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  • Writer's pictureNed Patton

Recycling Composites - Part Due (Yes, that's Italian)


The something useful can be as whimsical as the chair in my first post on recycling (repeated here, or as useful as a carport for your Porsche (if you have one – I certainly don’t). I did tell you that I was going to talk a little bit about the business of recycling of composites, so I thought I would start off with where it comes from and what people are making out of recycled composites.

The actual recycling of composites is still in its infancy for a couple of reasons. First is that these materials have such a long lifespan that not nearly the tonnage that is being produced today is being put into the waste stream. Composites and the technology to make them into consumer products is relatively new, so the bulk of the composites that have been made are still in service.


That being said, I mentioned last week that recycling composites is inherently difficult because of the nature of these materials – the string and the glue are difficult to separate once the material has been made. But there is enough material that is entering the waste stream now that the composites recycling business has begun to transform from the research lab into commercial production.

Fiberglass is far and away the highest tonnage waste material that is available for recycling/reuse. The companies that have begun recycling fiberglass use a number of methods to reclaim the glass fibers themselves from fiberglass. Mostly – at least initially – this has been through pyrolysis – burning out the resin. But some companies are grinding fiberglass as well. The recycled fibers find their way into concrete to reduce shrinkage and enhance durability – especially in freeze and thaw cycles which usually plays havoc on concrete sidewalk and streets.

Recycled glass fibers have also found their way back into the composites business as a filler in resins. Some other uses are for rubber fillers in tires to make them last longer, plastic wood products to reduce shrinkage, asphalt to increase durability, roofing tar to enhance life and resist cracking, and also into cast countertops to enhance stiffness and as a filler.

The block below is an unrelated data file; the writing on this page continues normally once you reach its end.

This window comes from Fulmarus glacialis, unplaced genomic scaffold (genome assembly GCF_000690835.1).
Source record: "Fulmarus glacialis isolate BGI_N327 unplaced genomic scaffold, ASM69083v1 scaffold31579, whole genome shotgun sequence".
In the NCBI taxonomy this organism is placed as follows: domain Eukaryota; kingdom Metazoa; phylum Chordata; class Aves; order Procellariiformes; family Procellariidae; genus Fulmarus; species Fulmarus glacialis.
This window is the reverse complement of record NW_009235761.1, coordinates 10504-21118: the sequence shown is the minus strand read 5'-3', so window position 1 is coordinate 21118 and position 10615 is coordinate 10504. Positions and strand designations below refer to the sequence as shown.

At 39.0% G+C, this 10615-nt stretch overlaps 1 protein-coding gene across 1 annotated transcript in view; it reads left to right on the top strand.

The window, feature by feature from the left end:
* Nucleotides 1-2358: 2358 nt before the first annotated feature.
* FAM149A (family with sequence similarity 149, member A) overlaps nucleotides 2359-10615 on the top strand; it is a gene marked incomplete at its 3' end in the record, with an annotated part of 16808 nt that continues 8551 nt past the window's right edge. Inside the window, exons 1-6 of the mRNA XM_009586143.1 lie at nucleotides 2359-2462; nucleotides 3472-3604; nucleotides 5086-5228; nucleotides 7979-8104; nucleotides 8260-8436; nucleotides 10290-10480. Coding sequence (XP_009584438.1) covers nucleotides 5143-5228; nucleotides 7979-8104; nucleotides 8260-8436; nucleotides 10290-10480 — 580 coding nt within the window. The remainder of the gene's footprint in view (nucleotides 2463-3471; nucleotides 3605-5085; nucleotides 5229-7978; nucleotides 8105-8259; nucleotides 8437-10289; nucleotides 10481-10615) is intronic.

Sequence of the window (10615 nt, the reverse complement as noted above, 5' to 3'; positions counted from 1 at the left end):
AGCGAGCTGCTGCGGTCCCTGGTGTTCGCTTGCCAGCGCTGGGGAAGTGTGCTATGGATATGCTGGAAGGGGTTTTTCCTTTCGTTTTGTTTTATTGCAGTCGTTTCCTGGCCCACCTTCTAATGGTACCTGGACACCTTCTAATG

Carbon fiber is somewhat more difficult to recycle, but the net result is a product that retains most of the strength and stiffness of the original carbon fiber at half the weight of aluminum. Most of the recycled carbon fiber that is used today is in discontinuous fiber composites like bulk molding compound and sheet molding compound. These materials are used in the consumer product industry for a number of products, including phone cases, laptop shells, other load bearing shell structures, car door interior panels, and even water bottle cages for bicycles.

Finally, as far as the business is concerned, most of the major players in the composites business have jumped on the bandwagon and some have even taken equity positions in carbon fiber recycling startups. Hexcel has taken an equity position in Carbon Conversions, Inc., and even Mitsubishi has taken out a stake in ELG Carbon Fiber Ltd. in the U.K. Both of these companies are in the business of high temperature pyrolysis of the incoming carbon fiber composites from the waste stream, so this is a good example of the research making it into industry in a fairly large way.

The Holy Grail of course is to take end of life parts and recycle them so that they retain most of their original properties and can be made back into high performance composite parts. While that is a few years off in the future, at least the industry has come to attention and is actively developing means of complete recycling of most if not all composites.

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